Oak Park Pentecostals planning a community services center
A Richmond church has volunteered to serve as a warming center for the rest of this winter and is laying groundwork for a community services center.
During a Feb. 7 meeting of a group that has been working on establishing emergency warming centers, Oak Park Pentecostals said its facilities are available for use as an emergency warming center. Executive Pastor Jesse Arthur also said the church is in the process of developing a longer-term plan that would include a shelter plus a service center for other community organizations.
The group agreed that the church’s offer is the best option for this season. The group will work to recruit volunteers to staff the shelter and bring people to it, said Carl Rhinehart, who now is the group’s leader.
The church at 1920 Chester Blvd. has a commercial kitchen as well as separate shower facilities for men and women, Arthur said.
The warming shelter group has developed policies and procedures for operating a warming shelter. It is also actively recruiting volunteers.
The church joined the group at Rhinehart’s invitation, Arthur said, becoming interested when they learned that families without heat had been forced to stay in cars during severe cold.
“Our heart is really with these families,” Arthur said, “but we want to help anyone in the community who needs it.”
The church is hopeful that it can develop a separate charitable organization that would have a large location in downtown Richmond. It is developing applications for about $7 million in federal money to establish the charity and set up a location. Arthur said the groundwork will take at least a year to complete.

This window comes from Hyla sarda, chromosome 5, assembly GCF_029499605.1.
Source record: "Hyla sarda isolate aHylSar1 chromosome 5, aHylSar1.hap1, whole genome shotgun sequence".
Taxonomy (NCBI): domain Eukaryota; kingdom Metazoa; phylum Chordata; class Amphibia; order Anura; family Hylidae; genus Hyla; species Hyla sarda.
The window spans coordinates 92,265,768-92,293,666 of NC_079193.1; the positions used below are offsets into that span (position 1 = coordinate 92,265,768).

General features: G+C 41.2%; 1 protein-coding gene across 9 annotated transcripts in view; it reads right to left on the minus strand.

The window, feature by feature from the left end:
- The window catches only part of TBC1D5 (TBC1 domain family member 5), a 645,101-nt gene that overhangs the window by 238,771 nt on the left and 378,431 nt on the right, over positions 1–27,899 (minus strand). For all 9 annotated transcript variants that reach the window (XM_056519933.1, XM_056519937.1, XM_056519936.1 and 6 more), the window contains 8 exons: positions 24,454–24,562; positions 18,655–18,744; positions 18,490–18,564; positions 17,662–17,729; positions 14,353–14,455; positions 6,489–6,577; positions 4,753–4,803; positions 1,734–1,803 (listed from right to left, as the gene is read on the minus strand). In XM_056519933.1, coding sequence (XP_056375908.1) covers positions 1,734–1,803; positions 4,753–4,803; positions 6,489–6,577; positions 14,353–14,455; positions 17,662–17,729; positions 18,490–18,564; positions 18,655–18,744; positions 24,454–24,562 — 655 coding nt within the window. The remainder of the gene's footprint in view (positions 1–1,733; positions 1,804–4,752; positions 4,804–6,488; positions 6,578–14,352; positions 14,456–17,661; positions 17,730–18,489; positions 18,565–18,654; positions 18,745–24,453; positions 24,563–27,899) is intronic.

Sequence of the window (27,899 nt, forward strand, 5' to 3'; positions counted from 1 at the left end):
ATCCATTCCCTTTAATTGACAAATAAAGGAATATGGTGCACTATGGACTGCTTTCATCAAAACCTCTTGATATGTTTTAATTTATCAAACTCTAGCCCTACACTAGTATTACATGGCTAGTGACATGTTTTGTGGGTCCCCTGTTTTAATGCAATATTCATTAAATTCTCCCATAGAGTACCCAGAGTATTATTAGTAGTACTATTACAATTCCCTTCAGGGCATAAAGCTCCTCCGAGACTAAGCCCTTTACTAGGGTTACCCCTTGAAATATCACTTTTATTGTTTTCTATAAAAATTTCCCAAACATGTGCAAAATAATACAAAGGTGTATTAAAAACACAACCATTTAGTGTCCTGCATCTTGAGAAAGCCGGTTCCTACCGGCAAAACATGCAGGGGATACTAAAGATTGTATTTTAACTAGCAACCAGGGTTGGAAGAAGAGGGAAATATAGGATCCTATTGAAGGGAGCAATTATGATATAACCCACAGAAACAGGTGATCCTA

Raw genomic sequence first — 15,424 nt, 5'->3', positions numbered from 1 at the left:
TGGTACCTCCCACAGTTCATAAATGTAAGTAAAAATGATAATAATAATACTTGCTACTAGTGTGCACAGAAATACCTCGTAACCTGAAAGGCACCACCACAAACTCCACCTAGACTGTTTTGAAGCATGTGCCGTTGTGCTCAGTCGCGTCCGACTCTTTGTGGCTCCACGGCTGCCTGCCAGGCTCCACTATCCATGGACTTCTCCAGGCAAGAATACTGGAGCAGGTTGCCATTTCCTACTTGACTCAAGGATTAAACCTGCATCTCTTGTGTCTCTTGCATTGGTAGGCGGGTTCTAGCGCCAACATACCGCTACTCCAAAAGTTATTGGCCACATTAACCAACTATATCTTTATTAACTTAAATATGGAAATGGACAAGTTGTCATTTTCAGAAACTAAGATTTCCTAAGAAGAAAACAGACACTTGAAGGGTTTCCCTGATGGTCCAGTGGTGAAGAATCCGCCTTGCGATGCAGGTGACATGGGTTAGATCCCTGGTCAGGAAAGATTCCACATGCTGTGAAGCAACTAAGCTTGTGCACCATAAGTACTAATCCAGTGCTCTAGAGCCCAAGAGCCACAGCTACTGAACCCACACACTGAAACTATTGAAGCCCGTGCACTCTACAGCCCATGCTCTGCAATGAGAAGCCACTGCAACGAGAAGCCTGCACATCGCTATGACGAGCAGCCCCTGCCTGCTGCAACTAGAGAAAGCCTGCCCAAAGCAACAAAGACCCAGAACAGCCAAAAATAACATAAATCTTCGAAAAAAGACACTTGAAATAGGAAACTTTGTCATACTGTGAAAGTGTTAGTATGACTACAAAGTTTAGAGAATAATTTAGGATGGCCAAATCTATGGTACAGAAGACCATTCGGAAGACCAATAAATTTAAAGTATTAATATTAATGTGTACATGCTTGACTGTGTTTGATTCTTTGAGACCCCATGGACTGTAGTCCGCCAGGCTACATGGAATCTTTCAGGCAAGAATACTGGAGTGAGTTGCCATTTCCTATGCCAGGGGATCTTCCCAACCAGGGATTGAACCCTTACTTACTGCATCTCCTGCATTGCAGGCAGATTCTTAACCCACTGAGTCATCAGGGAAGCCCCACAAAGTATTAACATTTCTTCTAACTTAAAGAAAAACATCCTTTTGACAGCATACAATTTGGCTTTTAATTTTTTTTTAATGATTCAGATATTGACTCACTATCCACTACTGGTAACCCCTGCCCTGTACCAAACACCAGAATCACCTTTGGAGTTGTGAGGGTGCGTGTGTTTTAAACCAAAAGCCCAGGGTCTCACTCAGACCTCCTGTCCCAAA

The warming center group came together just after Christmas 2022 when volunteers realized there was no plan for emergency warming shelters for people experiencing homelessness. The group had been able to offer emergency warming during a cold snap in late January. That was downtown at Unveiled Church, staffed by volunteers, with cots and furnishings provided by the local American Red Cross chapter and other groups.
However, during another cold snap a week later, that church was not available. The warming center group decided that it could not offer shelter during that period.
During both cold spells, Richmond’s two shelters for people without stable housing made space available temporarily.
The local office of a federally funded community action program agreed to provide $1,500 to pay for rooms in motels for people without other shelter, said Mary Anne Butters, a Wayne County commissioner. Volunteers took several people experiencing homelessness, including families, to local motels.
Rhinehart said the process of planning for an emergency warming center has opened his eyes to many community needs. One of them is that many local organizations are short on volunteers.
“Wouldn’t it be cool if, in this process of recruiting volunteers for the warming center, we help community organizations get more volunteers for their own activities?” Rhinehart asked.
People wishing to volunteer for the warming center may sign up online at https://forms.office.com/r/tzCacJDAcX.